Donaire did look very strong after making the 118 lb bantamweight limit last Friday for the weigh-in. Donaire looked so powerful and so good at bantamweight, it makes you wonder why he didn’t move back down to the 118 lb weight division five years ago when he started to have problems after he was beaten by Guillermo Rigondeaux at super bantamweight in 2013. Instead of Donaire moving back down to 118 after the defeat to Rigondeaux, he chose to move up in weight to featherweight, which was clearly the wrong decision for him to make. Donaire reasoned at the time that his loss to Rigondeaux was because he was weakened from having made the 122 lb weight limit. The reality was that Donaire lost to Rigondeaux because he was a talented fighter with a style that was all wrong for him. Donaire should have moved back down to 118 where he was a monster.
Donaire says his next fight against WBO bantamweight champion Zolani Tete could potentially take place in the Philippines in Manila. The World Boxing Super Series organizers are looking at potentially making the Donaire vs. Tete semifinal fight take place in Manila.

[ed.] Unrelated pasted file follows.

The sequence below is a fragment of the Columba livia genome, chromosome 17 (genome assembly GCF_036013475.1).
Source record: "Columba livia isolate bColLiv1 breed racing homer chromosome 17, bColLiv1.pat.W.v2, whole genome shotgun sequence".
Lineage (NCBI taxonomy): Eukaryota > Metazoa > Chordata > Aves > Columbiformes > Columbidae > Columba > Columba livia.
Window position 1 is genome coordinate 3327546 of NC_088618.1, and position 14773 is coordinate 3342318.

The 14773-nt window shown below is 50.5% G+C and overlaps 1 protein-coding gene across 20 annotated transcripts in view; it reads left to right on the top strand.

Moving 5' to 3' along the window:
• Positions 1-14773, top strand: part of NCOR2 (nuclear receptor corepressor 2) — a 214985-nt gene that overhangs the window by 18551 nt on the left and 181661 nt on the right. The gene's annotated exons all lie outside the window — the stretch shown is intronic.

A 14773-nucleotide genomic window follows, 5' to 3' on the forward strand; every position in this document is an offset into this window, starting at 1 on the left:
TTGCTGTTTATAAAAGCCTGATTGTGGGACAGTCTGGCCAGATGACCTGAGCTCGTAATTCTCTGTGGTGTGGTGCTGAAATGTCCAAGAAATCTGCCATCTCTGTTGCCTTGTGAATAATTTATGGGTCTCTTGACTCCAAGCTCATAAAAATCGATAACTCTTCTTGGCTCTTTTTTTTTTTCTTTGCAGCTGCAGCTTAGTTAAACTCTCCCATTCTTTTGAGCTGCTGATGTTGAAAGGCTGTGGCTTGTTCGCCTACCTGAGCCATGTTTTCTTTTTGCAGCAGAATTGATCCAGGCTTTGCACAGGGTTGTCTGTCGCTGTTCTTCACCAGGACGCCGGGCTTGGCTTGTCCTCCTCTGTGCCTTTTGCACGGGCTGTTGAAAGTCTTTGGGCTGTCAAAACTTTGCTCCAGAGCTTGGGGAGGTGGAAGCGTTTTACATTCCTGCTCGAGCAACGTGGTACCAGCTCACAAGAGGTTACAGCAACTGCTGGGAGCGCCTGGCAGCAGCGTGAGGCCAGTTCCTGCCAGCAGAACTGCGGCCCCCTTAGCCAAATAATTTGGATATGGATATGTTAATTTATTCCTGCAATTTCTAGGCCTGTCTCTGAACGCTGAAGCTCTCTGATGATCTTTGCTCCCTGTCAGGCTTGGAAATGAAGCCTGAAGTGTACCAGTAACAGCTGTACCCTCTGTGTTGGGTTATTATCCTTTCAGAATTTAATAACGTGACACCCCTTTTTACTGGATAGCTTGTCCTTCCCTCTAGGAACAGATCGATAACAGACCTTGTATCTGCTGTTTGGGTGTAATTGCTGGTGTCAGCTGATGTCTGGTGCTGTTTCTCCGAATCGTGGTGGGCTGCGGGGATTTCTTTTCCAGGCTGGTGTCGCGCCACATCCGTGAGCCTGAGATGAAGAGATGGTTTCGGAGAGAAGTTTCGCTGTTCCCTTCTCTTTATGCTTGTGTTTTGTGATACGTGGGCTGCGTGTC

“That would be really good,” Donaire said about his semifinal fight against Zolani Tete potentially taking place in Manila in the Philippines. “That’s what they’re going to try to do.”
Having the fight take place in Manila would be a huge advantage for Donaire, who was born in the Philippines and has a huge fan base in that country. If Donaire can fight Tete in the Philippines, it would give him a big advantage.
”The only thing in my head is to study, and be ready for Tete,” Donaire said about him wanting to prepare for Zolani Tete by studying his fights to spot his weaknesses. ”Right now, it’s to study and be ready for Tete. Now is the time to adjust and to learn, and what we’re going to do is to learn,” Donaire said.